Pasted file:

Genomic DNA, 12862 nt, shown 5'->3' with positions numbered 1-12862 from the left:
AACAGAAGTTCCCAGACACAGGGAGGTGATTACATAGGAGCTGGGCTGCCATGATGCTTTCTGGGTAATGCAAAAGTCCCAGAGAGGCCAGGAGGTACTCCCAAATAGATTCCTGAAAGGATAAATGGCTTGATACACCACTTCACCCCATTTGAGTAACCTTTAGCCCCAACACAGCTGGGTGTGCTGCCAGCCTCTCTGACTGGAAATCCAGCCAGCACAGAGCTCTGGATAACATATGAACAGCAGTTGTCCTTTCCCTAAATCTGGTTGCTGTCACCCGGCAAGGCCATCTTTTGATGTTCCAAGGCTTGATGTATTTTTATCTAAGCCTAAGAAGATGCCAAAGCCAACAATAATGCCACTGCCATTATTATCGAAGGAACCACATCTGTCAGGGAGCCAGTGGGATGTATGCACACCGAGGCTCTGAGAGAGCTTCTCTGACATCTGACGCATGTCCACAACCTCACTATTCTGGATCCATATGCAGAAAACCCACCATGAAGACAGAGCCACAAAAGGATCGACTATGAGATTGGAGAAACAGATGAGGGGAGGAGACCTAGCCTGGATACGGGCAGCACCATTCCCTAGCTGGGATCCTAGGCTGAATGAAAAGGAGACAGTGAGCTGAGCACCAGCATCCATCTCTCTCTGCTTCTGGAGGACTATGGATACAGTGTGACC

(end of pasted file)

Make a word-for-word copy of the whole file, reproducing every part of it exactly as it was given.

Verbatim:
Genomic DNA, 12862 nt, shown 5'->3' with positions numbered 1-12862 from the left:
AACAGAAGTTCCCAGACACAGGGAGGTGATTACATAGGAGCTGGGCTGCCATGATGCTTTCTGGGTAATGCAAAAGTCCCAGAGAGGCCAGGAGGTACTCCCAAATAGATTCCTGAAAGGATAAATGGCTTGATACACCACTTCACCCCATTTGAGTAACCTTTAGCCCCAACACAGCTGGGTGTGCTGCCAGCCTCTCTGACTGGAAATCCAGCCAGCACAGAGCTCTGGATAACATATGAACAGCAGTTGTCCTTTCCCTAAATCTGGTTGCTGTCACCCGGCAAGGCCATCTTTTGATGTTCCAAGGCTTGATGTATTTTTATCTAAGCCTAAGAAGATGCCAAAGCCAACAATAATGCCACTGCCATTATTATCGAAGGAACCACATCTGTCAGGGAGCCAGTGGGATGTATGCACACCGAGGCTCTGAGAGAGCTTCTCTGACATCTGACGCATGTCCACAACCTCACTATTCTGGATCCATATGCAGAAAACCCACCATGAAGACAGAGCCACAAAAGGATCGACTATGAGATTGGAGAAACAGATGAGGGGAGGAGACCTAGCCTGGATACGGGCAGCACCATTCCCTAGCTGGGATCCTAGGCTGAATGAAAAGGAGACAGTGAGCTGAGCACCAGCATCCATCTCTCTCTGCTTCTGGAGGACTATGGATACAGTGTGACC